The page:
Historical Background

Schloss Porcia was built in 1534 on behalf of Count Gabriel of Salamanca-Ortenburg (1489-1539). The Spanish treasurer and confidant of Emperor Ferdinand I. Salamanca had acquired the County of Ortenburg from Ferdinand on March 10, 1524 and commissioned Italian architects with the planning and construction of the castle, which was to be completed more than 60 years later in 1597/98 under his successors. The facade along the street and the courtyard with its columnar architecture and three-story arcades are more typical of an Italian urban palazzo than of a castle.

The lineage of Salamanca died in 1620, the county Ortenburg and with her the castle first went into the possession of the Bürgerfamilie Widmann. In 1662, they sold it to the Porcheone-born Italian noble family Porcia, who at the time bought up several properties in Carinthia and to whom the castle owes its present name. Prince Johann Ferdinand of Porcia, a minister of Leopold I and 13 of his descendants resided there until 1918.


The princes of Porcia sold the castle to the Klingerstorff Baron Klinger, who subsequently auctioned off the entire inventory in a three-day auction for lack of money. From the original furnishings, only those magnificent pieces of furniture are preserved, which are exhibited in the Museum of Folk Culture in the castle in the "Fürstenzimmer". In 1930, the municipality of Spittal first acquired the castle park and finally the building itself in 1951. From the beginning, the aim of the community was to make the castle accessible to the public and to establish it as the cultural center of the city. Since 1958, the Museum of Popular Culture has been housed on the second floor and in the attic. The first theatrical performances took place in 1959 and the first choral performances in 1964.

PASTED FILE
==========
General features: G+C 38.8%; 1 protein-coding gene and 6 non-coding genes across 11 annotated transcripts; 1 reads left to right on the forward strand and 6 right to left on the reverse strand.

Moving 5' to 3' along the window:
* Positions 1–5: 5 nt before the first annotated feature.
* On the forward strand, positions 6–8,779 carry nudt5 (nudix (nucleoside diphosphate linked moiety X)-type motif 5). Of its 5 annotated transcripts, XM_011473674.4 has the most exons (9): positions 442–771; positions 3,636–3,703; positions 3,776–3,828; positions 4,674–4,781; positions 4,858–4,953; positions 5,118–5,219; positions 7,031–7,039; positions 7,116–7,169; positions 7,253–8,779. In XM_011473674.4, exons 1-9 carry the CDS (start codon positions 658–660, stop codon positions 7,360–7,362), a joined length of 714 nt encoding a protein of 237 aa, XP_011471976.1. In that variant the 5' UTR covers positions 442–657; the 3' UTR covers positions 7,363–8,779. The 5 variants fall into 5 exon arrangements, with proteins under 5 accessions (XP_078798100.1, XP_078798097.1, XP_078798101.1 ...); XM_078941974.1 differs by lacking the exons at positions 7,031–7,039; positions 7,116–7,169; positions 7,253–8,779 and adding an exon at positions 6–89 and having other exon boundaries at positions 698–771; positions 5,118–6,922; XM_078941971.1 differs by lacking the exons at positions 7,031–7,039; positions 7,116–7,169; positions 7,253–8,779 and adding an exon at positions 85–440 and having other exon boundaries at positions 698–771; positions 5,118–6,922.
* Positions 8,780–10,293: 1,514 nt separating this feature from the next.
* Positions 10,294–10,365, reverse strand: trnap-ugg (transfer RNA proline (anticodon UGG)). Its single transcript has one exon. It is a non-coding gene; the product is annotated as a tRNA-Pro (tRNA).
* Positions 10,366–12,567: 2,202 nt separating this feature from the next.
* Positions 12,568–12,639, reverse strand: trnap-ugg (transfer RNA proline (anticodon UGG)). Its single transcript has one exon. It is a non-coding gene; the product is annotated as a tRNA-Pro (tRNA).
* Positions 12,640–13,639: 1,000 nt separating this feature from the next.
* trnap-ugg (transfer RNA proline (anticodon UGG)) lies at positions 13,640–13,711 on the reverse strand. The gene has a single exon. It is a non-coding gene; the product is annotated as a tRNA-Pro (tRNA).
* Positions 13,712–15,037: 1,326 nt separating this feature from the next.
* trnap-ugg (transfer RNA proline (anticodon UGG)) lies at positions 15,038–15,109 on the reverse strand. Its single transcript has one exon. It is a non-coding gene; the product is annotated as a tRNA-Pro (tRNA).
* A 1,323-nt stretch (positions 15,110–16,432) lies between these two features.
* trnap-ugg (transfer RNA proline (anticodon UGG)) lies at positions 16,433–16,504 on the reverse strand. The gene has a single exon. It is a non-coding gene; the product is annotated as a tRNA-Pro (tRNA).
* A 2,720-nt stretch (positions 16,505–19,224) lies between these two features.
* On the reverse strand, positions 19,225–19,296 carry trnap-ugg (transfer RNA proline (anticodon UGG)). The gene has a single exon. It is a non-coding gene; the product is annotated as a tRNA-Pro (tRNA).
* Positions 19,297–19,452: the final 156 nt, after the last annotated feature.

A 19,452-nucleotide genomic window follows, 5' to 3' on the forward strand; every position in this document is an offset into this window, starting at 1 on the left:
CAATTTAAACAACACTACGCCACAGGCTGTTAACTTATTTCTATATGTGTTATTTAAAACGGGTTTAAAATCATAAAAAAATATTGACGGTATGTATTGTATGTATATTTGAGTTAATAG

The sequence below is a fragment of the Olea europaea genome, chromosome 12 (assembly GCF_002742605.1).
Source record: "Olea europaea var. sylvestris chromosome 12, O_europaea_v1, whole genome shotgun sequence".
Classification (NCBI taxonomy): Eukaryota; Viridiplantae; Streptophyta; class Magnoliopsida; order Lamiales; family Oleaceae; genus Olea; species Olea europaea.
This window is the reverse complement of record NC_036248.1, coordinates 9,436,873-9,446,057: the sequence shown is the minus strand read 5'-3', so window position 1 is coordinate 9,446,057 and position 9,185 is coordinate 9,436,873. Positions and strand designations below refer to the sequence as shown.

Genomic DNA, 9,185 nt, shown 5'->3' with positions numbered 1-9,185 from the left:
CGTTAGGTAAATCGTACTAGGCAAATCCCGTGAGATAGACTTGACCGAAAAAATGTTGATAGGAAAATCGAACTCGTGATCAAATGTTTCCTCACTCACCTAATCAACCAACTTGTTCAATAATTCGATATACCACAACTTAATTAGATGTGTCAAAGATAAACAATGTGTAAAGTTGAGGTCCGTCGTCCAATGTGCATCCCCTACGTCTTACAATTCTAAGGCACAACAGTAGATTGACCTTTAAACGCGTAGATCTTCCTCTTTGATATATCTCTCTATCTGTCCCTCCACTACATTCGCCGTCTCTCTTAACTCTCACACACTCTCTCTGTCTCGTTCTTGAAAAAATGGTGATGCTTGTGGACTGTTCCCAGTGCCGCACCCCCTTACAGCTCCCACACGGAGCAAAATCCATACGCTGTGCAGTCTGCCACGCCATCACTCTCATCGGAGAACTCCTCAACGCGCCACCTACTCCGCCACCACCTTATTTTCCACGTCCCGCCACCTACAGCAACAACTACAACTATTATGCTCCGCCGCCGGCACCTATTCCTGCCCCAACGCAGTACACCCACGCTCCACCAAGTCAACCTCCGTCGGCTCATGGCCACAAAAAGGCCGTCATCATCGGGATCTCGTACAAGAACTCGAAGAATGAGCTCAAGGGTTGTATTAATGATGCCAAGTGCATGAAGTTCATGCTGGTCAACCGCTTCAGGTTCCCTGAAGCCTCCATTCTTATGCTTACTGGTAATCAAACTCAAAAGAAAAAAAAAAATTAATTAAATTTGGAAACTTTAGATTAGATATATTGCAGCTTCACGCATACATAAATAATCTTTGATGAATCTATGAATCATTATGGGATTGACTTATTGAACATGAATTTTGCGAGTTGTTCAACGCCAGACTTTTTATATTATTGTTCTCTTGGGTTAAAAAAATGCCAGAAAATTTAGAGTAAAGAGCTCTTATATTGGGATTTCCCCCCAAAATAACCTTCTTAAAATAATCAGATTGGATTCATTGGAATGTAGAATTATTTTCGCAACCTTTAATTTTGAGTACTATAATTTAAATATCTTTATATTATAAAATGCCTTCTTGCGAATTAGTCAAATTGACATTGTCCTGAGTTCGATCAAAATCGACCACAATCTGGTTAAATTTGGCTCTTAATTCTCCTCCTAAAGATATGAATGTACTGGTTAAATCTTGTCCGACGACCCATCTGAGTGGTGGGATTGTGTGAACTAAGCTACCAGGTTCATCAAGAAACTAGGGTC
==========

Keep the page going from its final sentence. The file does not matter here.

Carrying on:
Today, the Renaissance Porcia Palace, with its unique arcade courtyard and sprawling halls, is a worthy setting for social and cultural events. Throughout the centuries, traditional princely splendor has been combined with modern cultural awareness.